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Dienia ophrydis facts for kids

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Common snout orchid
Crepidium ophridis.jpeg
Scientific classification
Genus:
Dienia
Species:
ophrydis
Synonyms
  • Epidendrum ophrydis J.Koenig
  • Gastroglottis montana Blume
  • Malaxis ophrydis (J.Koenig) Ormerod
  • Crepidium ophrydis (J.Koenig) M.A.Clem. & D.L.Jones
  • Dienia montana (Blume) M.A.Clem. & D.L.Jones
  • Gastroglottis ophrydis (J.Koenig) A.N.Rao

Dienia ophrydis, commonly known as the common snout orchid or 无耳沼兰 (wu er zhao lan) is a plant in the orchid family and is native to endemic to a broad area of Asia, Southeast Asia, the Philippines, New Guinea and northern Australia. It is a deciduous, terrestrial orchid with a cone-shaped stem, bright green, wavy leaves and many greenish, brown, reddish or purplish flowers crowded on a wiry flowering stem.

Description

Dienia ophrydis is a terrestrial, deciduous herb with fleshy, cone-shaped stems 100–200 mm (4–8 in) and 10–20 mm (0.4–0.8 in) wide. There are between three and six bright green, broadly lance-shaped to egg-shaped leaves 100–300 mm (4–10 in) long and 50–90 mm (2–4 in) wide with wavy edges. A large number of greenish, brown, reddish or purplish, non-resupinate flowers are crowded along a brittle, wiry flowering stem 150–300 mm (6–10 in) long. The flowers are 5–6 mm (0.20–0.24 in) long and wide. The dorsal sepal is narrow oblong, about 3 mm (0.1 in) long, 1.5 mm (0.06 in) wide and turns downwards. The lateral sepals are egg-shaped, about 3 mm (0.1 in) long and 1 mm (0.04 in) wide and curve around the labellum. The petals are a linear in shape and similar in size to the sepals. The labellum is broadly egg-shaped, about 2.5 mm (0.1 in) long and 2 mm (0.08 in) wide with three blunt teeth on the end, the middle one longest and with a deeply pouched base. Flowering occurs between December and April.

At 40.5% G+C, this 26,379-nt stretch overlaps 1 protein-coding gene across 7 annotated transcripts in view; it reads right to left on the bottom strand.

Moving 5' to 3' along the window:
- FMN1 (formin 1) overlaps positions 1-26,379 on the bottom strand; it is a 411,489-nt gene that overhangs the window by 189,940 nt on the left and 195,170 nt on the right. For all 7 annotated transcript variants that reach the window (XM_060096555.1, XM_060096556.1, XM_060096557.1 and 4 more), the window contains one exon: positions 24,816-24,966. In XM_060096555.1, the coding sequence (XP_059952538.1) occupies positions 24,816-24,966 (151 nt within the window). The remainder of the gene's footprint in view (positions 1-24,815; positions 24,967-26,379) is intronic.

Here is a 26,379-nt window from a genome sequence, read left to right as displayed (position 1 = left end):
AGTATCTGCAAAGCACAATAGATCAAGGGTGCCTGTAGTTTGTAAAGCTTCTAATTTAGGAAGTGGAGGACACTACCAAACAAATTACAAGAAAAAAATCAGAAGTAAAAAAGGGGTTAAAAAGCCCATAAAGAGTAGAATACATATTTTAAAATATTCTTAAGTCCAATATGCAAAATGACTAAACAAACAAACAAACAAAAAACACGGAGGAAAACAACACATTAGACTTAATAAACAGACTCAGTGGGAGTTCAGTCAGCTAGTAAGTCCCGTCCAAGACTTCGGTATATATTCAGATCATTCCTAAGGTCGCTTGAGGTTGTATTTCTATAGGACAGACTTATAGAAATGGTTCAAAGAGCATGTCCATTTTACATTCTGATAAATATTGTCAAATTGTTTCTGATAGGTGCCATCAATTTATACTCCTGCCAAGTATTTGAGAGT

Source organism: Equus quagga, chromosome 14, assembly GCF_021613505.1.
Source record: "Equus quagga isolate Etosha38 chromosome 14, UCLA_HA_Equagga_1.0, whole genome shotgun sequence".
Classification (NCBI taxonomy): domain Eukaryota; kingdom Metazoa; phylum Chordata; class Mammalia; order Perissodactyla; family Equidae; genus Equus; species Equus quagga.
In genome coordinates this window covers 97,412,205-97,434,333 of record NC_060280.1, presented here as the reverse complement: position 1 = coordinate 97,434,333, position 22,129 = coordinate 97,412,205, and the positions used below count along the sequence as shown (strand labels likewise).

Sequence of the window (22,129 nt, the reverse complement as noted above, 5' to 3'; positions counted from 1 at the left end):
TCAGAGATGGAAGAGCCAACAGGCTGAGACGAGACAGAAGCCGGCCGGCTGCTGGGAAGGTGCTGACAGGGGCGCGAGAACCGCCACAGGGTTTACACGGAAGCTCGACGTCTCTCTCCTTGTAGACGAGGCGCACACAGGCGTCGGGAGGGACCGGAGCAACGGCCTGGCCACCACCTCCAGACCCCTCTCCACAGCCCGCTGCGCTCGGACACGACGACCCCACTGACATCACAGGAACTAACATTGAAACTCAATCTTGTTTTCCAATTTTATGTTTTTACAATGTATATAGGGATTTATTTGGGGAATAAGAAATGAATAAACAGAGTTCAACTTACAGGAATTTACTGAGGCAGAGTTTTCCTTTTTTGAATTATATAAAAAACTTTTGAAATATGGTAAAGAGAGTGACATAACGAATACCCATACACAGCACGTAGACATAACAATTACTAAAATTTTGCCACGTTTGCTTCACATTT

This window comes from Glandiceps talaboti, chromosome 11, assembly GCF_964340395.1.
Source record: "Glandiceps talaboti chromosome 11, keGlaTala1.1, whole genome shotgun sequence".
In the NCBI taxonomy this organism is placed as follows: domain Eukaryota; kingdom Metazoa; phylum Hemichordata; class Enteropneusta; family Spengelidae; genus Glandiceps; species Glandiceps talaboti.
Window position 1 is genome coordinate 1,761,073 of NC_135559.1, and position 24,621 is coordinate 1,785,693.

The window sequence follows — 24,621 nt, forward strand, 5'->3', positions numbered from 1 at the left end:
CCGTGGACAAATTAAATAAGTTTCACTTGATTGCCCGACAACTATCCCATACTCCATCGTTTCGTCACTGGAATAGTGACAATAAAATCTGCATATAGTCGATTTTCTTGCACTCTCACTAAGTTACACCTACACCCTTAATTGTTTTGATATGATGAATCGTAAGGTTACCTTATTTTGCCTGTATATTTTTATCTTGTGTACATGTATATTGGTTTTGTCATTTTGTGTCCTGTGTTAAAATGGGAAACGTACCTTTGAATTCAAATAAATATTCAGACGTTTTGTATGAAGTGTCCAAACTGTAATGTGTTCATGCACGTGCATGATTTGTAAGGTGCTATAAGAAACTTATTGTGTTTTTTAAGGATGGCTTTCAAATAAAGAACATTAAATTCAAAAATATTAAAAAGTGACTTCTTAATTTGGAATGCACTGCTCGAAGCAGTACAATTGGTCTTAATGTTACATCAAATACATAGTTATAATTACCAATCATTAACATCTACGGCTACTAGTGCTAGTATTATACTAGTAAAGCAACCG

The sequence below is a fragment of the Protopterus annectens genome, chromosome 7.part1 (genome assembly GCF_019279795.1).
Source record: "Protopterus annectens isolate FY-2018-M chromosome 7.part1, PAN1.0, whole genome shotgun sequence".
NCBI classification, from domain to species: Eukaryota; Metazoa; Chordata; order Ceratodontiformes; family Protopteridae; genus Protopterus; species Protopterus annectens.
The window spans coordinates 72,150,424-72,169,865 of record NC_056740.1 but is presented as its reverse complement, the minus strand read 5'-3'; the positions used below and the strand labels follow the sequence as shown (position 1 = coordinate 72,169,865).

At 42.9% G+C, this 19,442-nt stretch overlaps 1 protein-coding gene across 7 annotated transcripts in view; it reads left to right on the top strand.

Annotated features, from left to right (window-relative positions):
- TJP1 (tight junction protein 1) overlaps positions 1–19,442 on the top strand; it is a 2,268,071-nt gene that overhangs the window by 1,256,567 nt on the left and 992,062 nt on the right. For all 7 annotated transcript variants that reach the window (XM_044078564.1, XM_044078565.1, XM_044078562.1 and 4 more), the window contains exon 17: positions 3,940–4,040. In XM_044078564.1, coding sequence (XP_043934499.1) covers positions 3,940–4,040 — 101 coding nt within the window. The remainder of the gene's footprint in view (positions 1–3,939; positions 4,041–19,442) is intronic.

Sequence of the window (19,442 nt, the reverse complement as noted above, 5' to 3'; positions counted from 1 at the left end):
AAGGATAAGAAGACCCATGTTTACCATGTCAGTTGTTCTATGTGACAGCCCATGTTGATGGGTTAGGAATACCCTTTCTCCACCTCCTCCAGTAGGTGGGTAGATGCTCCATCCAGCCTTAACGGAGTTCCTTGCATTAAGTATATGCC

Taxonomy

The common snout orchid was first formally described in 1791 by Johann Gerhard König who gave it the name Epidendrum ophrydis and published the description in Observationes botanicae :sex fasciculis comprehensae. In 1997 Gunnar Seidenfaden changed the name to Dienia ophrydis. The specific epithet (ophrydis) is derived from the Ancient Greek word ophyrs meaning "brow" or "eyebrow".

Distribution and habitat

Dienia ophrydis grows in wet forests, often near streams and swampy areas. It is the most widespread species in the genus and is found China, Cambodia, Bhutan, India, Japan, Laos, Malaysia, Myanmar, Nepal, the Philippines, Sri Lanka Thailand, Vietnam, New Guinea and northern Queensland.

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